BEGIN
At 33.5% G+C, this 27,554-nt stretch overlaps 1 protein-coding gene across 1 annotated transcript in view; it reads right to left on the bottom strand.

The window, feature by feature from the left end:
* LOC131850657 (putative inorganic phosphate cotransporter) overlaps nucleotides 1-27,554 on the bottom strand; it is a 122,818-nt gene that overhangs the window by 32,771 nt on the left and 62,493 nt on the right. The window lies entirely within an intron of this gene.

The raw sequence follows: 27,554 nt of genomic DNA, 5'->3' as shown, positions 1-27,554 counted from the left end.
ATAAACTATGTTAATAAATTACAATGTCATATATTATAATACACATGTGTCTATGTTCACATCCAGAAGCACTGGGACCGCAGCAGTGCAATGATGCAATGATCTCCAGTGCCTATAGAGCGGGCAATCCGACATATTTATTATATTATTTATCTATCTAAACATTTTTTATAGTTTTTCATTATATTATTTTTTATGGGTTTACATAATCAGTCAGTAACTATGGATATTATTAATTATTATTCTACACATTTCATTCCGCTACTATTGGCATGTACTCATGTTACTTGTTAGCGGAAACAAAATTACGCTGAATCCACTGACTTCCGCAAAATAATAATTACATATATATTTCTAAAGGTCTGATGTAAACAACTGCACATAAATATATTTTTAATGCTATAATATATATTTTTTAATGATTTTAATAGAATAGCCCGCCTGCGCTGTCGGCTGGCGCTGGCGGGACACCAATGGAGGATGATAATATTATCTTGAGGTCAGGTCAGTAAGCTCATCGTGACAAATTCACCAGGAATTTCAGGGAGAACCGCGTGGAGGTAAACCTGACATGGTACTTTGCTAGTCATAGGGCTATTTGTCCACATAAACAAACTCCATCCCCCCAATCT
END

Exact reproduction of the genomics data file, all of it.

At 33.5% G+C, this 27,554-nt stretch overlaps 1 protein-coding gene across 1 annotated transcript in view; it reads right to left on the bottom strand.

The window, feature by feature from the left end:
* LOC131850657 (putative inorganic phosphate cotransporter) overlaps nucleotides 1-27,554 on the bottom strand; it is a 122,818-nt gene that overhangs the window by 32,771 nt on the left and 62,493 nt on the right. The window lies entirely within an intron of this gene.

The raw sequence follows: 27,554 nt of genomic DNA, 5'->3' as shown, positions 1-27,554 counted from the left end.
ATAAACTATGTTAATAAATTACAATGTCATATATTATAATACACATGTGTCTATGTTCACATCCAGAAGCACTGGGACCGCAGCAGTGCAATGATGCAATGATCTCCAGTGCCTATAGAGCGGGCAATCCGACATATTTATTATATTATTTATCTATCTAAACATTTTTTATAGTTTTTCATTATATTATTTTTTATGGGTTTACATAATCAGTCAGTAACTATGGATATTATTAATTATTATTCTACACATTTCATTCCGCTACTATTGGCATGTACTCATGTTACTTGTTAGCGGAAACAAAATTACGCTGAATCCACTGACTTCCGCAAAATAATAATTACATATATATTTCTAAAGGTCTGATGTAAACAACTGCACATAAATATATTTTTAATGCTATAATATATATTTTTTAATGATTTTAATAGAATAGCCCGCCTGCGCTGTCGGCTGGCGCTGGCGGGACACCAATGGAGGATGATAATATTATCTTGAGGTCAGGTCAGTAAGCTCATCGTGACAAATTCACCAGGAATTTCAGGGAGAACCGCGTGGAGGTAAACCTGACATGGTACTTTGCTAGTCATAGGGCTATTTGTCCACATAAACAAACTCCATCCCCCCAATCT